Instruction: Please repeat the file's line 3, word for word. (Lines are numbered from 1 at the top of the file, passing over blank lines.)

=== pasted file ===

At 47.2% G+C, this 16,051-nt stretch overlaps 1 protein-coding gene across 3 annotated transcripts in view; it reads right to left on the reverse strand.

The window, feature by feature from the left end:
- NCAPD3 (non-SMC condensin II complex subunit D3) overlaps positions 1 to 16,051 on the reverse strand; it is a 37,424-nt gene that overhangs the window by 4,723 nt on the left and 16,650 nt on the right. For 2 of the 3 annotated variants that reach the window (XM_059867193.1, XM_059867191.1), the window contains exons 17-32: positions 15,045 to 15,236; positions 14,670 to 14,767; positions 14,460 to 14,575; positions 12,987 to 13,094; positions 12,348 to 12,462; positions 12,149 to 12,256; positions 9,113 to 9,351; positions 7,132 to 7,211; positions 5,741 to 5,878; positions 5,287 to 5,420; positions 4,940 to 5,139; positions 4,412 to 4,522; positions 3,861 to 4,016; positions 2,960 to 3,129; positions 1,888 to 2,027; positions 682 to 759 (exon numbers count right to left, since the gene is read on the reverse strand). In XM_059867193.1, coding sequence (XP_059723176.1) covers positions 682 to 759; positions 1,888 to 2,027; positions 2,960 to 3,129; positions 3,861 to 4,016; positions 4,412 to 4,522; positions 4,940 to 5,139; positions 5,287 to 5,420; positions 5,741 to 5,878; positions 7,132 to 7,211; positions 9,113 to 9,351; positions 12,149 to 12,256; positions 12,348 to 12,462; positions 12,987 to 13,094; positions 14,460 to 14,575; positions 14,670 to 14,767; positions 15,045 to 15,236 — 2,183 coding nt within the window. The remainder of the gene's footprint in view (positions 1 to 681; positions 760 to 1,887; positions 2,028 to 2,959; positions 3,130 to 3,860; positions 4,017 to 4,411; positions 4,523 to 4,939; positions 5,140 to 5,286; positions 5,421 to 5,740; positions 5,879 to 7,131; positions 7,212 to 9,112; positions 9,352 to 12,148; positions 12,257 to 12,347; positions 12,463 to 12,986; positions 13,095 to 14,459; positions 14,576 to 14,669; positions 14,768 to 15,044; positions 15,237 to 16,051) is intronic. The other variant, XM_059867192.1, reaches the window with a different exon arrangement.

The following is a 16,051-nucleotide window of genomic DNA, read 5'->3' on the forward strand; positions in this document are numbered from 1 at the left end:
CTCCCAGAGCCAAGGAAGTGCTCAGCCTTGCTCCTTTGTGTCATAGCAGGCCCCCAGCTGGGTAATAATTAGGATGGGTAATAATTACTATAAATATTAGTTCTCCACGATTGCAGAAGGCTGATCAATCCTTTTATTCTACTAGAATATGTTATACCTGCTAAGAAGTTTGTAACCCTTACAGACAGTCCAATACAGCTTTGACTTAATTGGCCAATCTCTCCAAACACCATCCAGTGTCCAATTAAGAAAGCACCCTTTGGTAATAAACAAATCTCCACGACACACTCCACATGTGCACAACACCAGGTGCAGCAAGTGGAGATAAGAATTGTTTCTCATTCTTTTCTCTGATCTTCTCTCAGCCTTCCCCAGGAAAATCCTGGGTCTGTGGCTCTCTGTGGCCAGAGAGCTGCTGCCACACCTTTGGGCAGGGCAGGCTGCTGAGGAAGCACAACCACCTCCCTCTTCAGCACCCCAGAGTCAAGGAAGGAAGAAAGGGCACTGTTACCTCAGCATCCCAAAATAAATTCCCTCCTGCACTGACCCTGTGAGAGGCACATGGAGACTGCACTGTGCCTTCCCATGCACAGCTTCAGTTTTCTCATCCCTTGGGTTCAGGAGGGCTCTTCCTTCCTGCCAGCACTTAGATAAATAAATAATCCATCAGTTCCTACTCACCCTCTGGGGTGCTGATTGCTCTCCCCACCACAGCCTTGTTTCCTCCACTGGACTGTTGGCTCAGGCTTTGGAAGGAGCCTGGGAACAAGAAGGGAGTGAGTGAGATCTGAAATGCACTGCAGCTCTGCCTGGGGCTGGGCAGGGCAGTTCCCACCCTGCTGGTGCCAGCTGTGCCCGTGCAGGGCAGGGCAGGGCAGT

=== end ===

- NCAPD3 (non-SMC condensin II complex subunit D3) overlaps positions 1 to 16,051 on the reverse strand; it is a 37,424-nt gene that overhangs the window by 4,723 nt on the left and 16,650 nt on the right. For 2 of the 3 annotated variants that reach the window (XM_059867193.1, XM_059867191.1), the window contains exons 17-32: positions 15,045 to 15,236; positions 14,670 to 14,767; positions 14,460 to 14,575; positions 12,987 to 13,094; positions 12,348 to 12,462; positions 12,149 to 12,256; positions 9,113 to 9,351; positions 7,132 to 7,211; positions 5,741 to 5,878; positions 5,287 to 5,420; positions 4,940 to 5,139; positions 4,412 to 4,522; positions 3,861 to 4,016; positions 2,960 to 3,129; positions 1,888 to 2,027; positions 682 to 759 (exon numbers count right to left, since the gene is read on the reverse strand). In XM_059867193.1, coding sequence (XP_059723176.1) covers positions 682 to 759; positions 1,888 to 2,027; positions 2,960 to 3,129; positions 3,861 to 4,016; positions 4,412 to 4,522; positions 4,940 to 5,139; positions 5,287 to 5,420; positions 5,741 to 5,878; positions 7,132 to 7,211; positions 9,113 to 9,351; positions 12,149 to 12,256; positions 12,348 to 12,462; positions 12,987 to 13,094; positions 14,460 to 14,575; positions 14,670 to 14,767; positions 15,045 to 15,236 — 2,183 coding nt within the window. The remainder of the gene's footprint in view (positions 1 to 681; positions 760 to 1,887; positions 2,028 to 2,959; positions 3,130 to 3,860; positions 4,017 to 4,411; positions 4,523 to 4,939; positions 5,140 to 5,286; positions 5,421 to 5,740; positions 5,879 to 7,131; positions 7,212 to 9,112; positions 9,352 to 12,148; positions 12,257 to 12,347; positions 12,463 to 12,986; positions 13,095 to 14,459; positions 14,576 to 14,669; positions 14,768 to 15,044; positions 15,237 to 16,051) is intronic. The other variant, XM_059867192.1, reaches the window with a different exon arrangement.